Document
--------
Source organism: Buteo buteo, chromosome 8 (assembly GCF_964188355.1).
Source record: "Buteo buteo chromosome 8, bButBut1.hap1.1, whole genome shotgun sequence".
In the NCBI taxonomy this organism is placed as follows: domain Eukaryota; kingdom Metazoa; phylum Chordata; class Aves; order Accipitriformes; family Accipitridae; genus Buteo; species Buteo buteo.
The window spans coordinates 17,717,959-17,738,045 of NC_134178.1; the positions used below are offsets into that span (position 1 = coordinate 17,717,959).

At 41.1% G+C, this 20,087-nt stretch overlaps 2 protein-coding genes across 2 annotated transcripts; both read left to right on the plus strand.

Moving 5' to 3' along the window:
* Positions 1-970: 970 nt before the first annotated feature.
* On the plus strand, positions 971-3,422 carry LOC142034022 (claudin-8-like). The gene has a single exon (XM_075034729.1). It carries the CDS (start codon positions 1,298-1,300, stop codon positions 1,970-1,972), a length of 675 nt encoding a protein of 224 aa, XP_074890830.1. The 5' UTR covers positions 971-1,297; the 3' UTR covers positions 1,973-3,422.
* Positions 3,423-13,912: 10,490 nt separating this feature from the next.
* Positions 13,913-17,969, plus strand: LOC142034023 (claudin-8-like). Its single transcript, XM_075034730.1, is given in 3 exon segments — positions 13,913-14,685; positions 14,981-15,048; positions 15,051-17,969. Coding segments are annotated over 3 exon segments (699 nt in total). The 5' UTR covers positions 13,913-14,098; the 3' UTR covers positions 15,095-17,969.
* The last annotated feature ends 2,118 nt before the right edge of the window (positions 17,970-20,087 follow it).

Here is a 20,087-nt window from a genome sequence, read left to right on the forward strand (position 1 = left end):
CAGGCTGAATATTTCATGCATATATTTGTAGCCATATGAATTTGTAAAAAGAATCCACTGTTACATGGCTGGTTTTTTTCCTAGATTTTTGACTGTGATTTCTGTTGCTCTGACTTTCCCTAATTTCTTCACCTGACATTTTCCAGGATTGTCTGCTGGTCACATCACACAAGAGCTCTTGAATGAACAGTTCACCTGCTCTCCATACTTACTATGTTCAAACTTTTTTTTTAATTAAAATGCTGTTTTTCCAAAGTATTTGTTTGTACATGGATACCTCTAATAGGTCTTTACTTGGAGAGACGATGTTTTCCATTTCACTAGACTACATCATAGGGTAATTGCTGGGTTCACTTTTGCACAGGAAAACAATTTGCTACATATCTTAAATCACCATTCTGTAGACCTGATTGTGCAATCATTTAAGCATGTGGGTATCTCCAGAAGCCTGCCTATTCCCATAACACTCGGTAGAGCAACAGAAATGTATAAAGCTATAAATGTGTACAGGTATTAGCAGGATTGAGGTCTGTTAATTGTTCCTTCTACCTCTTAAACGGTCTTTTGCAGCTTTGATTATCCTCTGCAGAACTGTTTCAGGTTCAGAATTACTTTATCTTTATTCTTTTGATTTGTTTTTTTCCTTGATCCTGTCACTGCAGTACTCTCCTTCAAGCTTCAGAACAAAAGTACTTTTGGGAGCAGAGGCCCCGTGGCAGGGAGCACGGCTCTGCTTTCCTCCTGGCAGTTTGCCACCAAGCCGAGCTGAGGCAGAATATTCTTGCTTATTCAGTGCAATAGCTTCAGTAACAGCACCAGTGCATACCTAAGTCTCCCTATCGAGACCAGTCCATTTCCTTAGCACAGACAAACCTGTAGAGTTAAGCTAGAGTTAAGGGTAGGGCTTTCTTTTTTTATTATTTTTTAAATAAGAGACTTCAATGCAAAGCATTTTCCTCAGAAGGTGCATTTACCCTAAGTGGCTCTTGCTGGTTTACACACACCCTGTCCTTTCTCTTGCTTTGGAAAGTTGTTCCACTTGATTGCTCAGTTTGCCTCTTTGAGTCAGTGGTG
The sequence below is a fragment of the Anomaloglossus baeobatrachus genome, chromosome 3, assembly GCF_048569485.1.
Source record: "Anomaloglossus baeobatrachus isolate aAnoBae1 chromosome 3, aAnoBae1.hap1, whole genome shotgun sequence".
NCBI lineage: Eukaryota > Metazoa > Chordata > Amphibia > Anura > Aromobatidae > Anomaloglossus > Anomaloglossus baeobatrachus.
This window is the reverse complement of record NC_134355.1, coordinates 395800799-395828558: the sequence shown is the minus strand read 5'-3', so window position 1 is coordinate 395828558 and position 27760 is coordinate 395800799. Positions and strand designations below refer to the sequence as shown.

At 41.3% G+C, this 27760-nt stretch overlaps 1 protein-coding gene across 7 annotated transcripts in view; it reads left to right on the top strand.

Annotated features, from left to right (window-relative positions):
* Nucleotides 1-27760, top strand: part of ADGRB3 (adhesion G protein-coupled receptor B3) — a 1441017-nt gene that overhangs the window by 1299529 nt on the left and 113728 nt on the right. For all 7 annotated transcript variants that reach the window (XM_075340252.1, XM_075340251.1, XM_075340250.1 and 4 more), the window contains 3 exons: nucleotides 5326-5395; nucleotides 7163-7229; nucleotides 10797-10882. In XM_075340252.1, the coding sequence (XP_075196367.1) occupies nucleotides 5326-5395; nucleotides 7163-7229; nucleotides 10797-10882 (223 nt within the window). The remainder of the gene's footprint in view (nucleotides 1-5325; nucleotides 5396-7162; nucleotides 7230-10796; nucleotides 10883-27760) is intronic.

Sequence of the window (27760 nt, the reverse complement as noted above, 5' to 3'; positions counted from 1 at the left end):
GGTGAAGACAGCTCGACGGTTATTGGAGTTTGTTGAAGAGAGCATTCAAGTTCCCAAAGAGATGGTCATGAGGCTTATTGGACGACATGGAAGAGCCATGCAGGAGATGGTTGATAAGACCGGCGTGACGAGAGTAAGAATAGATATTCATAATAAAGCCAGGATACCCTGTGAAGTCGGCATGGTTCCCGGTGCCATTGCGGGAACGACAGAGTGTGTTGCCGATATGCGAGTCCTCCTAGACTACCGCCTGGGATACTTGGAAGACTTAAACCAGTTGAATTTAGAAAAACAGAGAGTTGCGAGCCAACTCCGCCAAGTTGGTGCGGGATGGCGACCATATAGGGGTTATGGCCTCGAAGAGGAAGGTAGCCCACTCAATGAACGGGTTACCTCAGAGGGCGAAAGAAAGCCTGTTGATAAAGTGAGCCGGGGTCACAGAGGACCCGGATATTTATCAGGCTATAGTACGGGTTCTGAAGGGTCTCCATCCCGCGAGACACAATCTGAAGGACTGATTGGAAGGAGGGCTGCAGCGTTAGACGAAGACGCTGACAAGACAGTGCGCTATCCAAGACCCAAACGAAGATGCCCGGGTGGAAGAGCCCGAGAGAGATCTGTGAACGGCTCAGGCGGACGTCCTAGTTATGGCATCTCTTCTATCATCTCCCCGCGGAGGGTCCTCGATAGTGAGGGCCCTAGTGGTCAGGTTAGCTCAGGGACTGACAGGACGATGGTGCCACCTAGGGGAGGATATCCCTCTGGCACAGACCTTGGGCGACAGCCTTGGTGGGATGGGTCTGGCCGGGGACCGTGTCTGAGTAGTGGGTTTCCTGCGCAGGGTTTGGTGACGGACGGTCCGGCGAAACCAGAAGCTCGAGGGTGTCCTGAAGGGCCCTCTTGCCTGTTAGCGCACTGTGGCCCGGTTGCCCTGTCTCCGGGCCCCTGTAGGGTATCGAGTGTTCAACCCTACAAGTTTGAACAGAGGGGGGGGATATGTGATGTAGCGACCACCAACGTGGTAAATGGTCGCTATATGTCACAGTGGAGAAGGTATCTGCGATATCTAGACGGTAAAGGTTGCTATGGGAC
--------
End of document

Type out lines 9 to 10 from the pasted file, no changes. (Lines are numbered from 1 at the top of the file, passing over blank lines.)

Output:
* Positions 3,423-13,912: 10,490 nt separating this feature from the next.
* Positions 13,913-17,969, plus strand: LOC142034023 (claudin-8-like). Its single transcript, XM_075034730.1, is given in 3 exon segments — positions 13,913-14,685; positions 14,981-15,048; positions 15,051-17,969. Coding segments are annotated over 3 exon segments (699 nt in total). The 5' UTR covers positions 13,913-14,098; the 3' UTR covers positions 15,095-17,969.